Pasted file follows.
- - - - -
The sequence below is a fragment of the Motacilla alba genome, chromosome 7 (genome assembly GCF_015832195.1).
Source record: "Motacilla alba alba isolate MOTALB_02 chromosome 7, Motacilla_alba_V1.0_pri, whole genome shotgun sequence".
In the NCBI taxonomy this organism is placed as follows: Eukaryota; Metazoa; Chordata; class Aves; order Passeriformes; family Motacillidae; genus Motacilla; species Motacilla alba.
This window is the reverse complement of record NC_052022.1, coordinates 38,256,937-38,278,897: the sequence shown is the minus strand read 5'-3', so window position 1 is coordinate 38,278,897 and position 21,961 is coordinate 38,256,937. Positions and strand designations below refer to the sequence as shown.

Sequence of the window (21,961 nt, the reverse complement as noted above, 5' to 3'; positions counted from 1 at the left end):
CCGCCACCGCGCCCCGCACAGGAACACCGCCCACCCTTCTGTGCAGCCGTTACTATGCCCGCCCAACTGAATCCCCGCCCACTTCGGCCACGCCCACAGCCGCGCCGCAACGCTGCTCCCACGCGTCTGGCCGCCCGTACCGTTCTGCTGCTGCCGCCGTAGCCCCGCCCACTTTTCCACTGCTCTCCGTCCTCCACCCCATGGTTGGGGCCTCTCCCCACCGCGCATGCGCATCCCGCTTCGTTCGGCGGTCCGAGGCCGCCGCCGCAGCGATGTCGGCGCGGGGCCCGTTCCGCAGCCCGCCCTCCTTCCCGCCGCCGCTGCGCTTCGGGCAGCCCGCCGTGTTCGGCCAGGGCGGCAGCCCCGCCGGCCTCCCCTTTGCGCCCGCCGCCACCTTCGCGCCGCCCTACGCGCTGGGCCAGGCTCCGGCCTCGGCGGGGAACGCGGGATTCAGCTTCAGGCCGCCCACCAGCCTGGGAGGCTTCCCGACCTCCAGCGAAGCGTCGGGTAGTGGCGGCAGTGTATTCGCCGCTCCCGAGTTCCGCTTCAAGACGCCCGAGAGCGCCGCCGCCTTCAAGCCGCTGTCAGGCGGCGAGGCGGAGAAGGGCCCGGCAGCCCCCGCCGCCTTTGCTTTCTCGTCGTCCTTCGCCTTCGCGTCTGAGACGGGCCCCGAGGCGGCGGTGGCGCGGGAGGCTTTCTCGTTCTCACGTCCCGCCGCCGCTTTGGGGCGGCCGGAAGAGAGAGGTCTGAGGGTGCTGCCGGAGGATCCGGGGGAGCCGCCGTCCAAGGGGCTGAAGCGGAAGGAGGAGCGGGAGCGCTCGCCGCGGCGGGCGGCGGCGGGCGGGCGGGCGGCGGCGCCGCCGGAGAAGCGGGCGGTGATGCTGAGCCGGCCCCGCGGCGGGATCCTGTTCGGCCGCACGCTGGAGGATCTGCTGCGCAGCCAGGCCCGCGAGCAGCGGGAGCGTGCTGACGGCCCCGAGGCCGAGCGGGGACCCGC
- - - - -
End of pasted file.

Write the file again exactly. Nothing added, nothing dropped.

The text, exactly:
The sequence below is a fragment of the Motacilla alba genome, chromosome 7 (genome assembly GCF_015832195.1).
Source record: "Motacilla alba alba isolate MOTALB_02 chromosome 7, Motacilla_alba_V1.0_pri, whole genome shotgun sequence".
In the NCBI taxonomy this organism is placed as follows: Eukaryota; Metazoa; Chordata; class Aves; order Passeriformes; family Motacillidae; genus Motacilla; species Motacilla alba.
This window is the reverse complement of record NC_052022.1, coordinates 38,256,937-38,278,897: the sequence shown is the minus strand read 5'-3', so window position 1 is coordinate 38,278,897 and position 21,961 is coordinate 38,256,937. Positions and strand designations below refer to the sequence as shown.

Sequence of the window (21,961 nt, the reverse complement as noted above, 5' to 3'; positions counted from 1 at the left end):
CCGCCACCGCGCCCCGCACAGGAACACCGCCCACCCTTCTGTGCAGCCGTTACTATGCCCGCCCAACTGAATCCCCGCCCACTTCGGCCACGCCCACAGCCGCGCCGCAACGCTGCTCCCACGCGTCTGGCCGCCCGTACCGTTCTGCTGCTGCCGCCGTAGCCCCGCCCACTTTTCCACTGCTCTCCGTCCTCCACCCCATGGTTGGGGCCTCTCCCCACCGCGCATGCGCATCCCGCTTCGTTCGGCGGTCCGAGGCCGCCGCCGCAGCGATGTCGGCGCGGGGCCCGTTCCGCAGCCCGCCCTCCTTCCCGCCGCCGCTGCGCTTCGGGCAGCCCGCCGTGTTCGGCCAGGGCGGCAGCCCCGCCGGCCTCCCCTTTGCGCCCGCCGCCACCTTCGCGCCGCCCTACGCGCTGGGCCAGGCTCCGGCCTCGGCGGGGAACGCGGGATTCAGCTTCAGGCCGCCCACCAGCCTGGGAGGCTTCCCGACCTCCAGCGAAGCGTCGGGTAGTGGCGGCAGTGTATTCGCCGCTCCCGAGTTCCGCTTCAAGACGCCCGAGAGCGCCGCCGCCTTCAAGCCGCTGTCAGGCGGCGAGGCGGAGAAGGGCCCGGCAGCCCCCGCCGCCTTTGCTTTCTCGTCGTCCTTCGCCTTCGCGTCTGAGACGGGCCCCGAGGCGGCGGTGGCGCGGGAGGCTTTCTCGTTCTCACGTCCCGCCGCCGCTTTGGGGCGGCCGGAAGAGAGAGGTCTGAGGGTGCTGCCGGAGGATCCGGGGGAGCCGCCGTCCAAGGGGCTGAAGCGGAAGGAGGAGCGGGAGCGCTCGCCGCGGCGGGCGGCGGCGGGCGGGCGGGCGGCGGCGCCGCCGGAGAAGCGGGCGGTGATGCTGAGCCGGCCCCGCGGCGGGATCCTGTTCGGCCGCACGCTGGAGGATCTGCTGCGCAGCCAGGCCCGCGAGCAGCGGGAGCGTGCTGACGGCCCCGAGGCCGAGCGGGGACCCGC